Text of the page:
a c r o n y m

Watch her arch her burdened back,
Open her bruised arms, far and wide,
Murmur tearful yet grateful chants,
As she inhales hate and breathe out
Nothing, oh nothing, but love.

©2019 Rosemawrites@A Reading Writer. All Rights Reserved.
Photo by Larm Rmah on Unsplash

For dVerse OpenLinkNight #238


metamorphosis (an utendi)

To the girl in sequined long dress
exuding grace with innocence,
your future is anyone’s guess.
Oh, time can reveal what it is.

To the lady with red sharp nails
wearing your faux sensual, thin veil,
your young age allows you to fail,
our fate will be better than this.

To the woman clothed in deep scars
bearing burns from her fallen stars.
You have lost and won many wars.
Oh, now you know how living feels.

©2018 Rosemawrites@A Reading Writer. All Rights Reserved.
Photo via Unsplash

In response to Blogging from A to Z Challenge and NaPoWriMo 2018.
U is for Utendi.
The Utendi or Untenzi (Swahili meaning deed or act) is a Swahili stanzaic form that I first found at Vole Central that is a Zejel without the Mudanza. The form is usually a narrative and should tell a story. Swahili epics appear in this form.
The elements of the Utendi are:
African Poetic Genres and Forms
  1. a narrative.
  2. stanzaic, written in any number of quatrains.
  3. syllabic, 8 syllable lines.
  4. rhymed, rhyme aaab cccb dddb etc. The b rhyme is a linking rhyme between stanzas.


Cave Woman


Cave woman. That taunting nickname was born when I was a teenager because of my bar-hate. The tag and my bar inexperience have remained until now that I’m almost at my four-decade mark.

I hate the smell of beers and alcohols, most of all, smoke. I can’t stand noise equally. Beyond these, I’ve heard and watched obscene, brutal, unfortunate events that happened inside an almost light-less, always crowded bar.

But today might be my cave-woman name’s ending.

I just resigned from my 23rd job when I saw the blinking WANTED sign. Maybe waitressing in a bar is my real calling.

Word count: 100 words

©2016 Rosemawrites@A Reading Writer. All Rights Reserved.

Photo credit: Ted Strutz

In response to Friday Fictioneers prompt for 05 August 2016.

Friday Fictioneers is a weekly writing challenge hosted by the generous Fairy Blog-Mother Rochelle Wisoff-Fields, where a photo is used as a prompt for a piece of fiction.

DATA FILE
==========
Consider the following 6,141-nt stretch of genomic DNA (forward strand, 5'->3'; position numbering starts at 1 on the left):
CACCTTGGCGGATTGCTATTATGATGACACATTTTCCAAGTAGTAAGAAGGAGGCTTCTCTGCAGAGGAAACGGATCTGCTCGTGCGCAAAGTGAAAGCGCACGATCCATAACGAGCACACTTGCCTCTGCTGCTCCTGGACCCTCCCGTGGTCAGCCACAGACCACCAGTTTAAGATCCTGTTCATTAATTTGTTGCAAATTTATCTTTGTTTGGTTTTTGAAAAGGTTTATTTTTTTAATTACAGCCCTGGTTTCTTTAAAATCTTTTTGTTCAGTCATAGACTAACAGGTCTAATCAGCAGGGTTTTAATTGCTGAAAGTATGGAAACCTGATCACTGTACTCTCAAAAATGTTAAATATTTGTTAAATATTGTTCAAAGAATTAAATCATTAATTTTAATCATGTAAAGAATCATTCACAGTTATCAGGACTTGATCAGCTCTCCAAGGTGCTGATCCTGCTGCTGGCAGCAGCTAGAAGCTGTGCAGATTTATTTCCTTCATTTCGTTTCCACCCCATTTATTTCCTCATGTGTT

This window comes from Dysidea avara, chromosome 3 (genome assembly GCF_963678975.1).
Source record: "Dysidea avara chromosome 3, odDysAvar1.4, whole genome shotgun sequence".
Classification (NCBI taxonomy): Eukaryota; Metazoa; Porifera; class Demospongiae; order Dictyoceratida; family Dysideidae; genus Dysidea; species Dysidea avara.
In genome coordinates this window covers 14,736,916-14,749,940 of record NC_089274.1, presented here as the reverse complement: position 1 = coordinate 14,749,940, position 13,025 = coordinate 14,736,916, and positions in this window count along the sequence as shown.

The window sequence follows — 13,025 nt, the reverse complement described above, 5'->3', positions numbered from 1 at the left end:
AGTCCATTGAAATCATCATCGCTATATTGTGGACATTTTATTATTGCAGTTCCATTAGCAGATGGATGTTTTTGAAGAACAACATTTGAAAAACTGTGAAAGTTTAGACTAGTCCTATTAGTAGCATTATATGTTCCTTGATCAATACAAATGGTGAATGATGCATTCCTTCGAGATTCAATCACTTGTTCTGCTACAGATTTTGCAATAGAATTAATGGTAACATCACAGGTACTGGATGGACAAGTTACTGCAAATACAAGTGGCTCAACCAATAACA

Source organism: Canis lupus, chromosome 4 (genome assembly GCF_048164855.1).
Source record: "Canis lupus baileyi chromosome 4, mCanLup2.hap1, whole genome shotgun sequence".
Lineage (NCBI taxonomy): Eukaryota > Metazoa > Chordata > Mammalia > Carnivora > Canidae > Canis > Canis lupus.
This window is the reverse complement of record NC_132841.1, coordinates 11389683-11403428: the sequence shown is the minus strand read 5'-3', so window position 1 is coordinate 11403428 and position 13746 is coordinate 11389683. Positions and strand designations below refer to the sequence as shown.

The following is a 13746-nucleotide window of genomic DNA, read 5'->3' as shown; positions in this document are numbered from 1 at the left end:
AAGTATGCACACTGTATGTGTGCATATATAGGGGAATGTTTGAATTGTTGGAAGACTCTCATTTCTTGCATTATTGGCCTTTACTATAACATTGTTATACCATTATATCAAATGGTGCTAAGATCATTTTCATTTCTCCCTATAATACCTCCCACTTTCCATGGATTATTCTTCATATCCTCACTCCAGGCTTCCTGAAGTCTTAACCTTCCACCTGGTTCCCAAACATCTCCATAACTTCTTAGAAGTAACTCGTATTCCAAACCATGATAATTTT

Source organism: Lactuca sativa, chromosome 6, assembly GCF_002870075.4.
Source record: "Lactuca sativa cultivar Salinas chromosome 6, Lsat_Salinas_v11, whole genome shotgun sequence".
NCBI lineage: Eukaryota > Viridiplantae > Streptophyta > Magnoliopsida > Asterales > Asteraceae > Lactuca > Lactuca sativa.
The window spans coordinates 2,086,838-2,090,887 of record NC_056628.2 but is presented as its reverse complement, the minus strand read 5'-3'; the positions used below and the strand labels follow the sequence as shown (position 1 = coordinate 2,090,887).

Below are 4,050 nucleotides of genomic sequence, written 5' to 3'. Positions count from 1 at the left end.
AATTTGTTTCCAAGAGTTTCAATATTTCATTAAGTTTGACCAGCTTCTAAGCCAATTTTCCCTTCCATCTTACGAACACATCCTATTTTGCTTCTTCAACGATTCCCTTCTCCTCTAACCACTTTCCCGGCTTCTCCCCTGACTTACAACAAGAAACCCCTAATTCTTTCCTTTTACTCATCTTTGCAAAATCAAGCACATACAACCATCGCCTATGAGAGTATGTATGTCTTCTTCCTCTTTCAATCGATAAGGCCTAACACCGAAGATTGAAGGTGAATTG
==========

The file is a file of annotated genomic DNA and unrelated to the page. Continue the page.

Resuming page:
Read more great 100-word short stories here:

Woman’s Worth: A Cinq Trois Deca La Rhyme*


Woman’s Worth: A Cinq Trois Deca La Rhyme*

Your staring wide grinning eyes consume the beauty I behold.
From my face to my toes you gaze as if I’m a shining gold.
Words will be futile, ‘cause your malicious gape speak for itself.
Dark dreamy, steamy scenes your mind creates, I can see myself.
Stop! For your soul’s sake put your vicious visions in state of dearth.
I have wise mind and kind heart, they are my assets since my birth.

I am more than flawless face and bare body that’re rare on earth,
I am more than the lustful illusions you can never hold,
I am more than the photo-shopped babe in your men’s cave bookshelf,
I’m more than what you can see and feel. No words can speak my worth.

©2016 Rosemawrites@A Reading Writer. All Rights Reserved.

Photo credit: Unsplash

In response to Napowrimo Day 27. (yes, I’m catching up! :D)


Today’s prompt comes to us from Megan Pattie, who points us to the work of the Irish poet Ciaran Carson, who increasingly writes using very long lines. Carson has stated that his lines are (partly) based on the seventeen syllables of the haiku, and that he strives to achieve the clarity of the haiku in each line. So today, Megan and I collectively challenge you to write a poem with very long lines.

*Cinq Trois Deca La Rhyme

Cinq Trois Deca La Rhyme is an invented form found at Shadow Poetry, created by Laura Lamarca. The Cinq Trois Deca La Rhyme is:

  • a decastich, a poem in 10 lines.
  • syllabic, 15 syllables per line.
  • rhymed, rhyme scheme aabbcccabc.

Read more of my Napowrimo 2016 poems here!